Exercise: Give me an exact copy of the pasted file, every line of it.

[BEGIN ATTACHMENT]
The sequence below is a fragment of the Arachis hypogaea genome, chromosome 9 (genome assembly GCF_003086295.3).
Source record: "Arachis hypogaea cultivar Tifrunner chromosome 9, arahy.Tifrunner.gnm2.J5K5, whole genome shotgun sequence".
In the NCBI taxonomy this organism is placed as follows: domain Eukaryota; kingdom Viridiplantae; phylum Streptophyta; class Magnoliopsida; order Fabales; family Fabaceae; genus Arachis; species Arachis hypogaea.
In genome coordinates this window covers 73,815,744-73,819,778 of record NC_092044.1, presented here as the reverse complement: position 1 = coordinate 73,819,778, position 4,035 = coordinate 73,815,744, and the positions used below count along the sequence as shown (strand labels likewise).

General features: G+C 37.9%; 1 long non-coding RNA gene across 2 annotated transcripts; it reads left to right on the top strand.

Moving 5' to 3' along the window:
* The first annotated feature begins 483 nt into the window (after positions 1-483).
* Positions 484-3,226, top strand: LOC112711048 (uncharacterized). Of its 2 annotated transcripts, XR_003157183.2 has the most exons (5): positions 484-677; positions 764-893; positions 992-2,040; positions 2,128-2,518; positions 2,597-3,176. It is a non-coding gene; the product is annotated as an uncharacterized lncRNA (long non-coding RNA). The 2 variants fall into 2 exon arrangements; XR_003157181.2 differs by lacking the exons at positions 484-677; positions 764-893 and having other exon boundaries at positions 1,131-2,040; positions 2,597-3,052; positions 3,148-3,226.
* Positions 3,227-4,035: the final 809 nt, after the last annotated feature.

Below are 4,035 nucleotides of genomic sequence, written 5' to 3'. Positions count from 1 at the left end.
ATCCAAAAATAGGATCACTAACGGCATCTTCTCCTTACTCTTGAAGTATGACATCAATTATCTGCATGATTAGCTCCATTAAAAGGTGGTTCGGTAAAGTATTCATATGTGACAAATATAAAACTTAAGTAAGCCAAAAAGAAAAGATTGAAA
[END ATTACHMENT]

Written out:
The sequence below is a fragment of the Arachis hypogaea genome, chromosome 9 (genome assembly GCF_003086295.3).
Source record: "Arachis hypogaea cultivar Tifrunner chromosome 9, arahy.Tifrunner.gnm2.J5K5, whole genome shotgun sequence".
In the NCBI taxonomy this organism is placed as follows: domain Eukaryota; kingdom Viridiplantae; phylum Streptophyta; class Magnoliopsida; order Fabales; family Fabaceae; genus Arachis; species Arachis hypogaea.
In genome coordinates this window covers 73,815,744-73,819,778 of record NC_092044.1, presented here as the reverse complement: position 1 = coordinate 73,819,778, position 4,035 = coordinate 73,815,744, and the positions used below count along the sequence as shown (strand labels likewise).

General features: G+C 37.9%; 1 long non-coding RNA gene across 2 annotated transcripts; it reads left to right on the top strand.

Moving 5' to 3' along the window:
* The first annotated feature begins 483 nt into the window (after positions 1-483).
* Positions 484-3,226, top strand: LOC112711048 (uncharacterized). Of its 2 annotated transcripts, XR_003157183.2 has the most exons (5): positions 484-677; positions 764-893; positions 992-2,040; positions 2,128-2,518; positions 2,597-3,176. It is a non-coding gene; the product is annotated as an uncharacterized lncRNA (long non-coding RNA). The 2 variants fall into 2 exon arrangements; XR_003157181.2 differs by lacking the exons at positions 484-677; positions 764-893 and having other exon boundaries at positions 1,131-2,040; positions 2,597-3,052; positions 3,148-3,226.
* Positions 3,227-4,035: the final 809 nt, after the last annotated feature.

Below are 4,035 nucleotides of genomic sequence, written 5' to 3'. Positions count from 1 at the left end.
ATCCAAAAATAGGATCACTAACGGCATCTTCTCCTTACTCTTGAAGTATGACATCAATTATCTGCATGATTAGCTCCATTAAAAGGTGGTTCGGTAAAGTATTCATATGTGACAAATATAAAACTTAAGTAAGCCAAAAAGAAAAGATTGAAA